This is illustrated with a nice graphic:
The Bank’s detailed analysis concludes that “EU workers are likely to have complemented domestic workers, perhaps because they fill skill gaps or specialise in different tasks”.
And finally, and perhaps even more importantly, the Bank takes head-on one of the prevailing “zombie arguments” made by the anti-immigration lobby, most notably Migration Watch, that while immigration increases the size of the economy, there is no evidence it boosts GDP per capita. Here the Bank ranges more widely, looking not just at free movement, but immigration more generally. The report has a good summary of the evidence, pointing to a number of papers that find that migration boosts GDP per capital, productivity, trade, and innovation (page 37):
Finally, openness to labour flows – via migration – can allow an inflow of skills not otherwise available in the domestic economy. Ortega and Peri (2014) find that migration boosts long-run GDP per capita, acting both through increased diversity of skills and a greater degree of patenting. At the firm level, several studies further find that migration has a positive impact on productivity by diversifying the high-skilled labour employed by firms.27 And Miguélez & Moreno (2013) find that the mobility of researchers in Europe boosts patenting rates.28 A further range of studies find strong links between migration and trade29, which may be explained by the fact that migrants can provide information that makes it easier for firms to start exporting to the their home countries.
As with other aspects of openness, the Bank doesn’t attempt to put numbers on the gains to the UK from immigration. However, as I noted in my supplementary evidence to the House of Commons Home Affairs Inquiry into immigration and skill shortages, the most recent analysis of immigration and growth across the OECD found generally positive impacts, particularly in countries like the UK where immigrants are generally more skilled than natives, as this table reporting the key results shows:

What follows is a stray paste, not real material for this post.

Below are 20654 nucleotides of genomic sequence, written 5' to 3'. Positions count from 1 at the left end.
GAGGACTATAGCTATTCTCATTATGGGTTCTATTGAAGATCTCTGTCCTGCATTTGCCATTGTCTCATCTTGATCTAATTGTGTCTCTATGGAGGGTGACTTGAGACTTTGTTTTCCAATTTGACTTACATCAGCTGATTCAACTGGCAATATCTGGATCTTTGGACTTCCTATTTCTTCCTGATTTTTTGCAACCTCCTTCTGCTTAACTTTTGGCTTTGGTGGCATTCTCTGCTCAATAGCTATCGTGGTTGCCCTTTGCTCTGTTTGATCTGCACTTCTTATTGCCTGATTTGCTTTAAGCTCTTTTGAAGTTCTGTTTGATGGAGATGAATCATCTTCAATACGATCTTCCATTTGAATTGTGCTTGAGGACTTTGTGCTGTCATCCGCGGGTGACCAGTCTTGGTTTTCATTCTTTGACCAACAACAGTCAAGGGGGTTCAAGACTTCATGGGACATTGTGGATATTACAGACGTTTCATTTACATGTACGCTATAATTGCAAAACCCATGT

For the UK, the fifth column suggests that a 50% increase in the net migration rate is associated with a 0.3% increase in productivity (which is a relatively good proxy for GDP per capita over the medium run). This would mean that halving net migration – still not enough to hit the government’s net migration target – would be associated with a productivity decrease of 0.3%; quite large if sustained, and certainly comparable to the sorts of impacts, positive or negative, from other major government policies, for example on skills and infrastructure. Using the coefficient in the fourth column – a 1 percent change in the overall net migration rate – would give a smaller, but still significant, impact. Of course, these results should be regarded as illustrative – the key message is that the latest research does indeed suggest that, at least for the UK, migration is good for growth, and that this matters.
The Bank’s intervention into the debate on free movement and immigration is very much welcome; while the debate is not, and should not, be just about economics, economics does matter. The Bank’s conclusion that the free movement, and immigration more generally, has contributed to the success of the UK as an open economy is an important and timely one.